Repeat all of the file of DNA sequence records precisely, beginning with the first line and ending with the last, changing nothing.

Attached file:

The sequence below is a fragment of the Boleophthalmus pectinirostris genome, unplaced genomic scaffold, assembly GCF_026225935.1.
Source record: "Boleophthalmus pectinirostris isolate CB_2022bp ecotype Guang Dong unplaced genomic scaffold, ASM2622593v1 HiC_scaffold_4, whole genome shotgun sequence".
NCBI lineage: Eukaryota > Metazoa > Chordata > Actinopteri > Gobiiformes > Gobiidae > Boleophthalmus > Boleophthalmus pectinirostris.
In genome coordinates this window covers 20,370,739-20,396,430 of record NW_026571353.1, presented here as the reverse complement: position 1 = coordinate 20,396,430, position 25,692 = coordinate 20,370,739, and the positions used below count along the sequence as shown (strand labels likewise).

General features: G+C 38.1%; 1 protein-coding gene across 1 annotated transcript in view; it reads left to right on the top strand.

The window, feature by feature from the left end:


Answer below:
The sequence below is a fragment of the Boleophthalmus pectinirostris genome, unplaced genomic scaffold, assembly GCF_026225935.1.
Source record: "Boleophthalmus pectinirostris isolate CB_2022bp ecotype Guang Dong unplaced genomic scaffold, ASM2622593v1 HiC_scaffold_4, whole genome shotgun sequence".
NCBI lineage: Eukaryota > Metazoa > Chordata > Actinopteri > Gobiiformes > Gobiidae > Boleophthalmus > Boleophthalmus pectinirostris.
In genome coordinates this window covers 20,370,739-20,396,430 of record NW_026571353.1, presented here as the reverse complement: position 1 = coordinate 20,396,430, position 25,692 = coordinate 20,370,739, and the positions used below count along the sequence as shown (strand labels likewise).

General features: G+C 38.1%; 1 protein-coding gene across 1 annotated transcript in view; it reads left to right on the top strand.

The window, feature by feature from the left end: